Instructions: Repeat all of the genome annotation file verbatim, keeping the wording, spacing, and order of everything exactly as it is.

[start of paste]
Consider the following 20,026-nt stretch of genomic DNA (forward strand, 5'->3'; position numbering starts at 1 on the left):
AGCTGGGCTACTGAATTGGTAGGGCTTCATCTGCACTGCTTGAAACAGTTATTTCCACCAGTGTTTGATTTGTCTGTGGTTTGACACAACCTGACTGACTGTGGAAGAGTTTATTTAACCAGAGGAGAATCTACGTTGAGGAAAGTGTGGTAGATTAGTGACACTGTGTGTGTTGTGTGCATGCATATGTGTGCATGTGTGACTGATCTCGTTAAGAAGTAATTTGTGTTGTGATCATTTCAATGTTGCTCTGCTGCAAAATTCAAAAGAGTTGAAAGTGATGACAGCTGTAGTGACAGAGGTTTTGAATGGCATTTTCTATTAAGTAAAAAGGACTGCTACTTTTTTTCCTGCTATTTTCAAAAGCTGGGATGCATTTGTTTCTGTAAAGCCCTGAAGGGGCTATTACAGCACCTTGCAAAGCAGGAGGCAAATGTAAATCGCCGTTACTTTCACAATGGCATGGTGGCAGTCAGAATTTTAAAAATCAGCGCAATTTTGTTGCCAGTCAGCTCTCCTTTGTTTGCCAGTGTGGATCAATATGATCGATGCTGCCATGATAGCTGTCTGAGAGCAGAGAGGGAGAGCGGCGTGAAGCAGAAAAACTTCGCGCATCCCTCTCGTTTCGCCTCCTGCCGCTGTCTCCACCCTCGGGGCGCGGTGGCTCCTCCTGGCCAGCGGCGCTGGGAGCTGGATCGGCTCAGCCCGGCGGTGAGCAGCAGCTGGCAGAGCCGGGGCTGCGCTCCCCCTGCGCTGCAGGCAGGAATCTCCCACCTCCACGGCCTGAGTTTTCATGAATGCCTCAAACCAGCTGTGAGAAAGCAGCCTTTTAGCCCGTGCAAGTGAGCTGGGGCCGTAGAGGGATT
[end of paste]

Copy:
Consider the following 20,026-nt stretch of genomic DNA (forward strand, 5'->3'; position numbering starts at 1 on the left):
AGCTGGGCTACTGAATTGGTAGGGCTTCATCTGCACTGCTTGAAACAGTTATTTCCACCAGTGTTTGATTTGTCTGTGGTTTGACACAACCTGACTGACTGTGGAAGAGTTTATTTAACCAGAGGAGAATCTACGTTGAGGAAAGTGTGGTAGATTAGTGACACTGTGTGTGTTGTGTGCATGCATATGTGTGCATGTGTGACTGATCTCGTTAAGAAGTAATTTGTGTTGTGATCATTTCAATGTTGCTCTGCTGCAAAATTCAAAAGAGTTGAAAGTGATGACAGCTGTAGTGACAGAGGTTTTGAATGGCATTTTCTATTAAGTAAAAAGGACTGCTACTTTTTTTCCTGCTATTTTCAAAAGCTGGGATGCATTTGTTTCTGTAAAGCCCTGAAGGGGCTATTACAGCACCTTGCAAAGCAGGAGGCAAATGTAAATCGCCGTTACTTTCACAATGGCATGGTGGCAGTCAGAATTTTAAAAATCAGCGCAATTTTGTTGCCAGTCAGCTCTCCTTTGTTTGCCAGTGTGGATCAATATGATCGATGCTGCCATGATAGCTGTCTGAGAGCAGAGAGGGAGAGCGGCGTGAAGCAGAAAAACTTCGCGCATCCCTCTCGTTTCGCCTCCTGCCGCTGTCTCCACCCTCGGGGCGCGGTGGCTCCTCCTGGCCAGCGGCGCTGGGAGCTGGATCGGCTCAGCCCGGCGGTGAGCAGCAGCTGGCAGAGCCGGGGCTGCGCTCCCCCTGCGCTGCAGGCAGGAATCTCCCACCTCCACGGCCTGAGTTTTCATGAATGCCTCAAACCAGCTGTGAGAAAGCAGCCTTTTAGCCCGTGCAAGTGAGCTGGGGCCGTAGAGGGATT